Q:

Why do Protestants hate Catholics?

A:

Protestants and Catholics have historically been known to have opposing views on Christianity and the role of the church, causing an ideological split between the two denominations. Protestants split from the Roman Catholic Church beginning in the 16th century.

While the two denominations are in accord when it comes to general Christian beliefs such as the crucifixion and Jesus' resurrection, they disagree on other matters. For example, while Catholics give the Pope full authority to interpret the Bible, Protestants are known to give this right to the individual. Catholics preach that the bread and wine served at the end of mass known as communion becomes the actual body and blood of Jesus, whereas for Protestants, it is merely a symbol of Christ.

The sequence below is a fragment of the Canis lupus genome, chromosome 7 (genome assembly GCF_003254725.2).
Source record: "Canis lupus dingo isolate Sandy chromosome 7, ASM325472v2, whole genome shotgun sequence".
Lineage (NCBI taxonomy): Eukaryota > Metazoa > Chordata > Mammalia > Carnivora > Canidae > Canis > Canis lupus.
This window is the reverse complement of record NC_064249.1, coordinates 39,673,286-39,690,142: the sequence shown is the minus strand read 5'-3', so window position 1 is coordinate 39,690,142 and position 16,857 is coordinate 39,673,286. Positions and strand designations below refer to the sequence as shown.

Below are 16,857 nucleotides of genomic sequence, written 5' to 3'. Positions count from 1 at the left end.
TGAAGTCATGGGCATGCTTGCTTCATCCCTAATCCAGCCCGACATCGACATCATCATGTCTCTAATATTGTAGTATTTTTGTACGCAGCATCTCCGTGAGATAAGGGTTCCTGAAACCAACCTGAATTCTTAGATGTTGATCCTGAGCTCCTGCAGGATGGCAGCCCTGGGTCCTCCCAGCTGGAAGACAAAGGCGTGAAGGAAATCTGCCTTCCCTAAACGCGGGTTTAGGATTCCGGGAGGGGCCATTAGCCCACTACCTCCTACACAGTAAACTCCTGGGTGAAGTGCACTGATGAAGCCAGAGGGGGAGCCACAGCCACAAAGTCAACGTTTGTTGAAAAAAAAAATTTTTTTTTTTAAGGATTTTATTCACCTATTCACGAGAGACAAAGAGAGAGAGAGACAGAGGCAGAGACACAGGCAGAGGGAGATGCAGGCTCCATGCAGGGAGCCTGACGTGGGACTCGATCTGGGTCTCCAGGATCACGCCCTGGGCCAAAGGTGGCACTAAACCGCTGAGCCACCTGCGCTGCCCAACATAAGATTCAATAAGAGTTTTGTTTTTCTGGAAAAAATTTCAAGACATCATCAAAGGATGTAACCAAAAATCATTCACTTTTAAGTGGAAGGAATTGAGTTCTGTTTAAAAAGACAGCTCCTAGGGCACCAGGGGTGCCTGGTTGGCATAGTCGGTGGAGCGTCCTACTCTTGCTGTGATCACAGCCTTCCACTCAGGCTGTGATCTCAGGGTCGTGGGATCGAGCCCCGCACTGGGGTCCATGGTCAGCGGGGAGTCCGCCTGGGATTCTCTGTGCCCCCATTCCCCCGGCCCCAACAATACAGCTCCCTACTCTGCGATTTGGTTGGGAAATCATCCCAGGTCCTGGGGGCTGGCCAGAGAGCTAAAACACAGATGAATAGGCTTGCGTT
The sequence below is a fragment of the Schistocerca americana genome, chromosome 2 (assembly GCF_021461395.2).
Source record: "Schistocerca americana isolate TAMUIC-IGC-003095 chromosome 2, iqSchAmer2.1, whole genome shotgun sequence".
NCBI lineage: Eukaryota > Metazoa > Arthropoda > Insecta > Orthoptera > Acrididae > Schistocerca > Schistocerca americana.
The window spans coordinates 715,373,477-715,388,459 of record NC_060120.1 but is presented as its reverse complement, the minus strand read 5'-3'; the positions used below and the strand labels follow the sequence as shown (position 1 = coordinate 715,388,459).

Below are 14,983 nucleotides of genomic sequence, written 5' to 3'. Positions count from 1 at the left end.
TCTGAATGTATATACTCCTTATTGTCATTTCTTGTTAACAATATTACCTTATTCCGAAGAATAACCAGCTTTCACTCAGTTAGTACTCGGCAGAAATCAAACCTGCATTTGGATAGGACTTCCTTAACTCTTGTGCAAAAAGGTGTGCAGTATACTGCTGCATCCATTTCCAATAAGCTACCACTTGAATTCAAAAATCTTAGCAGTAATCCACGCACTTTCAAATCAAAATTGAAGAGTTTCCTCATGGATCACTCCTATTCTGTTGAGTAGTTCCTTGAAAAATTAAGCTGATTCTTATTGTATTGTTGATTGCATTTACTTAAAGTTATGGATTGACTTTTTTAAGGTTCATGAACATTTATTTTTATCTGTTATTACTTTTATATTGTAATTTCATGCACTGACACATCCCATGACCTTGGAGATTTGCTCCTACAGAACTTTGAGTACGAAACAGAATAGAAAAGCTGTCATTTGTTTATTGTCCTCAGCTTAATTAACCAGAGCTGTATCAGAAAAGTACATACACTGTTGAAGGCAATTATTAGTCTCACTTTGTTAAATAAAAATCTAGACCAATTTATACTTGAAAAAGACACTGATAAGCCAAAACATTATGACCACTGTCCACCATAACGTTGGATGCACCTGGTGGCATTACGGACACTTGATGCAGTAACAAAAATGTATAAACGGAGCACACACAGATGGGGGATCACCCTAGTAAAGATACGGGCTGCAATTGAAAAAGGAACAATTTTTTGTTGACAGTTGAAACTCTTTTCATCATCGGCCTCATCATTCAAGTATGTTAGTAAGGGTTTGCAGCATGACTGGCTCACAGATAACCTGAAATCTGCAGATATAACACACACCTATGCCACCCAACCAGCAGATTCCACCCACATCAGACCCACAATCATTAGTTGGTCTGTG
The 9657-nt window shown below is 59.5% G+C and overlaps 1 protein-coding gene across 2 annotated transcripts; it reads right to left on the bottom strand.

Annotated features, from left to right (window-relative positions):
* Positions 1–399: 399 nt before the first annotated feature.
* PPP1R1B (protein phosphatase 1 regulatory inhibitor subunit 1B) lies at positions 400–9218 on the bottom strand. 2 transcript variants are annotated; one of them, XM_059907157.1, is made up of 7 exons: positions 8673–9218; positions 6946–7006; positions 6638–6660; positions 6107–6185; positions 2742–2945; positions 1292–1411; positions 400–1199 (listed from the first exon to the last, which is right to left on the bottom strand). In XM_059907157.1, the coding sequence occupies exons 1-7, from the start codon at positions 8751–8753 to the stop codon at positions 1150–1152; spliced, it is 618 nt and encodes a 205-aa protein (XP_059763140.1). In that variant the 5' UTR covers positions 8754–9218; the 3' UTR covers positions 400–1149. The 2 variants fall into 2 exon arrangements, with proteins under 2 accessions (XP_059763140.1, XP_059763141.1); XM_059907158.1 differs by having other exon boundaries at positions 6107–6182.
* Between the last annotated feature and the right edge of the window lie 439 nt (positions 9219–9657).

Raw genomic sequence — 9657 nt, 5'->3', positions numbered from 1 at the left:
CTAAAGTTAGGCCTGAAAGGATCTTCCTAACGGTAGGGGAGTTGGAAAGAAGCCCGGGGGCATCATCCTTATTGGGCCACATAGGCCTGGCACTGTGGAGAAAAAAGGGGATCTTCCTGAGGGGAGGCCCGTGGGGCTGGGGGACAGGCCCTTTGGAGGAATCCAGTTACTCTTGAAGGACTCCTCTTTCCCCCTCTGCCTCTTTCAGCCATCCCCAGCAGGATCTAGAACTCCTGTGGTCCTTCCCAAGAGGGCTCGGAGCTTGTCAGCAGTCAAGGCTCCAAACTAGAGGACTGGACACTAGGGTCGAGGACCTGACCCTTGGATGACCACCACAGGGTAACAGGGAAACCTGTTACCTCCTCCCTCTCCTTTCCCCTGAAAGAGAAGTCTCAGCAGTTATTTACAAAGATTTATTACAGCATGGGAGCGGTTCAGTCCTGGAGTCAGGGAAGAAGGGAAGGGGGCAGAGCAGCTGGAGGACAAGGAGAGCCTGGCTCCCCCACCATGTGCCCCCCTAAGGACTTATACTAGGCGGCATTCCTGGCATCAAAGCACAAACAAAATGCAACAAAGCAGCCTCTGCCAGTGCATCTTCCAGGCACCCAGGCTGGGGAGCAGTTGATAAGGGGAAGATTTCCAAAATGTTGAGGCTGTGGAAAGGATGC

The five Solas, (a word that means alone in Latin), penned during the Protestant movement are used as a way to distinguish Catholic teachings from those of the Protestants. The Catholic church advocates for a balance between the teachings of the Bible and the traditions of the church, whereas Protestants derive their teachings solely from the Bible. Also, while Catholics derive forgiveness from the church and from God, Protestants believe salvation comes from the grace of God alone.


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